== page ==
By Montana Grant

Posted: July 30, 2022

Now is Hopper Time in Montana! Grasshoppers are like floating Burritos for many fish. The big the Plop, the bigger the mouthful.

The key to a great Hopper is that they Plop! Sound and vibration tend to excite the hungry trout. The sound or feel of a hopper hitting the water means the dinner bell is ringing. Get ready to set the hook. Trout will travel several feet to find their tasty hopper treats. Many guides and anglers use the hopper as a Hopper / Dropper rig. The hopper becomes a fancy strike indicator. This works but takes away from the fun of just the hopper.

The first Hopper Plopping that ever did was along the Firehole River, in Yellowstone Park. The Nez Perce, Firehole, and Little Firehole were hopper paradise. At that time, you could still fish upstream from the Midway Geyser Basin. Hoppers concentrated around the hot springs. BIG Browns would feast on the hoppers. Our hopper in those days was Joe’s Hopper. When floated it worked well but it also was a great nymph or drowned hopper. 

Fishing along the grassy banks was the best. The trick was to hit he grass and allow the hopper to fall into the water. This presentation was killer. The big trout were laying close to the bank waiting for an easy plopper. They would slowly slide under the fly and follow it for a few feet. Finally, they would sip the tasty fly in. If you could survive the first run, you had a chance at getting the fish to the net.

Hoppers come in many sizes and colors. You can certainly mix and match what your fly box is stocked with. The key is a smooth presentation. You want the perfect plop of a hopper without the Slap of your line and leader. This takes a bit of practice and is best learned on the river. Just short stroke the forward cast a bit until the hopper plops and the line gently floats to the water. 

A hearty leader is a good idea for Plopping. You can add a thinner, but stronger, fluorocarbon tippet to the business end of your leader. 8-10 lb. test is great.

Match the size of the hoppers hopping along the river’s edge. Sharpen your hooks. I also use a small dropper nymph just because. You will be amazed how many times you get a hopper hit and catch them on the nymph. A small Zebra midge, Lightening bug or any lightweight, but small, nymph will do. Tie the dropper to the bend of the Hopper hook.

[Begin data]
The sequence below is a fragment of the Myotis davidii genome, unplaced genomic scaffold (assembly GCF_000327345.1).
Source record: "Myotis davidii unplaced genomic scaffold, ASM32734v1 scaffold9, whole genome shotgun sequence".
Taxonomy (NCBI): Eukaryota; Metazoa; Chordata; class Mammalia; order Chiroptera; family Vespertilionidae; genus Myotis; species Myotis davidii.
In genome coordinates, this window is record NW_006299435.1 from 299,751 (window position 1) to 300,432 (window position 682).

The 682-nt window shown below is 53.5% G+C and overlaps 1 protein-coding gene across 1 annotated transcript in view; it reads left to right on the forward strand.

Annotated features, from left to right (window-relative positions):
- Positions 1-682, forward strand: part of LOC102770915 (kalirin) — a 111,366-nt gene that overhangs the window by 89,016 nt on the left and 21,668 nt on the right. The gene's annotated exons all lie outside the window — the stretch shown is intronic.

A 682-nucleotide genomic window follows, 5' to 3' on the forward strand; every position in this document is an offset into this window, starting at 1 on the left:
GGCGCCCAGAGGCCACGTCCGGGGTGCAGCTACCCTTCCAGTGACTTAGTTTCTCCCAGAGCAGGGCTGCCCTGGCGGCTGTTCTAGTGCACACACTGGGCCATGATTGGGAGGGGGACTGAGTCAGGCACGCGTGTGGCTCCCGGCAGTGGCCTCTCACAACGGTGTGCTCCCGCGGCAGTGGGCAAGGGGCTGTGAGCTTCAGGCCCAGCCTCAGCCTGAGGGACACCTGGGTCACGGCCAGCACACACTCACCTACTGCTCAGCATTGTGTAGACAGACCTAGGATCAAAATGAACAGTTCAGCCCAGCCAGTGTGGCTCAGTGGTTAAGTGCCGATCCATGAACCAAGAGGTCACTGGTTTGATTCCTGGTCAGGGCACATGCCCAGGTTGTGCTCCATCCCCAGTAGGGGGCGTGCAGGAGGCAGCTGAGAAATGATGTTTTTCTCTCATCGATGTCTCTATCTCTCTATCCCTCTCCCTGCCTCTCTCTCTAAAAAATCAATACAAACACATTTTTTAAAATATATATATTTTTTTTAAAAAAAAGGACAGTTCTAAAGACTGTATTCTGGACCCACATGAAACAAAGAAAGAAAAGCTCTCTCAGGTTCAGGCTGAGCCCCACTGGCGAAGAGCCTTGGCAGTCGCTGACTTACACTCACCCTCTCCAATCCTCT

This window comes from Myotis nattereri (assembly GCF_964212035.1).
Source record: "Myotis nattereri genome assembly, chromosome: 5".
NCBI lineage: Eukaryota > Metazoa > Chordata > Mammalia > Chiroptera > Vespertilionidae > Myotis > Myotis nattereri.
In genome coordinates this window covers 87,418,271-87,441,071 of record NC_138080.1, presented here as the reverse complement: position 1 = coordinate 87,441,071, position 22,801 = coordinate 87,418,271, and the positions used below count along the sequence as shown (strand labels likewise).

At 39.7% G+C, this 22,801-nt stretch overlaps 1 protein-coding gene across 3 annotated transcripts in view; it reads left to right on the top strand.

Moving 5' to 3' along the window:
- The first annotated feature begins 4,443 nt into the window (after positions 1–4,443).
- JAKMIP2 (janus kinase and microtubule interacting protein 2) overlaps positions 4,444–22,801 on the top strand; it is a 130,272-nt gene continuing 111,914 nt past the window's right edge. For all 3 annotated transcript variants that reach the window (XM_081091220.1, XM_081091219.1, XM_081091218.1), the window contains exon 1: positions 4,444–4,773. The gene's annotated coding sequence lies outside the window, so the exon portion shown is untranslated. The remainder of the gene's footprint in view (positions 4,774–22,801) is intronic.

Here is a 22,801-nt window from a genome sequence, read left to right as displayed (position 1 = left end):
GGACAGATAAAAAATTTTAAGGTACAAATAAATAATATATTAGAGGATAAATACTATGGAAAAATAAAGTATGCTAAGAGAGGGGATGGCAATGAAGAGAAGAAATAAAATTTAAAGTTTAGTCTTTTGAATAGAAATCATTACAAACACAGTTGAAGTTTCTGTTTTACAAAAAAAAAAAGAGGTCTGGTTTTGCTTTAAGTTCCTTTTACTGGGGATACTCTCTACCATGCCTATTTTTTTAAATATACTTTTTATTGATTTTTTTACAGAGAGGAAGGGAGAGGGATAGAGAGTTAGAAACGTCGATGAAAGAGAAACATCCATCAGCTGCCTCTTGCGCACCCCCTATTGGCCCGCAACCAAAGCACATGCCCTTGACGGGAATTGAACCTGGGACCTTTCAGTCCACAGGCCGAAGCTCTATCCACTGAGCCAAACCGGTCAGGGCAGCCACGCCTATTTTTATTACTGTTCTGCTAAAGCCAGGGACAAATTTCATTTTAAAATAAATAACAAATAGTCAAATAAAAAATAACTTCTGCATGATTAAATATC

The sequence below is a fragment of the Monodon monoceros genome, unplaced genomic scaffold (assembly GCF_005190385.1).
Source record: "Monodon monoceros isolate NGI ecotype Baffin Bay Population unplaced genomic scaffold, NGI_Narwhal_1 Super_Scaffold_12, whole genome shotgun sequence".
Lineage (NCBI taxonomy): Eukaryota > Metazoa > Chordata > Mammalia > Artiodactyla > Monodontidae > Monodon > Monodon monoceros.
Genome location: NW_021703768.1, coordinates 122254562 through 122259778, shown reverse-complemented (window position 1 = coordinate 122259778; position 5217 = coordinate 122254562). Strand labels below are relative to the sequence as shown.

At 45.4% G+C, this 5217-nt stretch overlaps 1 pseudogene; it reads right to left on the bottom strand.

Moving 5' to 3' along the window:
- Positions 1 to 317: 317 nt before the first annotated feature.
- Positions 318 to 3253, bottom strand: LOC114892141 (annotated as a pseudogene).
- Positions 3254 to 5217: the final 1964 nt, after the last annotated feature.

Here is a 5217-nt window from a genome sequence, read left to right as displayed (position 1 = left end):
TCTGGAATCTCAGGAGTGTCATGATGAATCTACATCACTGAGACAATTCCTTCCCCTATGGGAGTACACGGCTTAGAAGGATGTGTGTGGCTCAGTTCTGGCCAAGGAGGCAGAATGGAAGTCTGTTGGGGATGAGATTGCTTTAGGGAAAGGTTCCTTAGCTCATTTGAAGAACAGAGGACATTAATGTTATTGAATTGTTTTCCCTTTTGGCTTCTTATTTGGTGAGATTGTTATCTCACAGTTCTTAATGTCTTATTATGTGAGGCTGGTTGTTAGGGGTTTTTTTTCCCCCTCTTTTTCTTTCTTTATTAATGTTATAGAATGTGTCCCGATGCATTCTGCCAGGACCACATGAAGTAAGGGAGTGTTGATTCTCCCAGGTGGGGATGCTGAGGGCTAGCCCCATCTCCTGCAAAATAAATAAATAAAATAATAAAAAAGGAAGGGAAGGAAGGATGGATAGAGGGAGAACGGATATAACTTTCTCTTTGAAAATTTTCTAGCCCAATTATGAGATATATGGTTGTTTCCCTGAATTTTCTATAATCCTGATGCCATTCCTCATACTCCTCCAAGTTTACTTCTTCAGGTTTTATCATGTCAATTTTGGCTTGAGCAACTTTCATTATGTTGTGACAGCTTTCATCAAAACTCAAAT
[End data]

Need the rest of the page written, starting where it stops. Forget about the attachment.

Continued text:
Use a Hopper with “ASS”! What I mean is that the hopper must be hefty enough to make a decent plop, just like a real meaty hopper. Many of today’s hopper patterns are made of foam. They float great but can rotate on the hook and simply have no “ass”. Use a hair style hopper along with a premium flotant.

Hoppers are supposed to float so a good gel flotant, like Aquel”, is a good idea. Also use a Desiccant powder, like “Shimazaki”, to dry the hair fly. Rinse any fish slime off the fly after you catch a fish. Now apply the desiccant powder. A couple of false casts and life is good. Hair flies will last longer than foam flies. The foam will tear and fall apart more easily. As a hair fly gets uglier, it just looks more natural.

Use a 9 foot 5 -6 weight fly rod for plopping your hoppers. The longer rod, lever, will give you more control and a quicker hook set. It will also handle the bigger fish you may catch. If you are fishing low, skinny waters, don’t forget the other, smaller terrestrials in your arsenal. They may be a smarter choice along lakes and clear Spring Creeks.

Later in the day, trout get lazy and tend to go subsurface. Now is when you nymph fish your hopper. A drowned hopper still Tastes sweet and is less work for the fish. It also mimics a sculpin or crayfish, just in case the menu changed.

Plop, plop, fish, fish away!

Montana Grant

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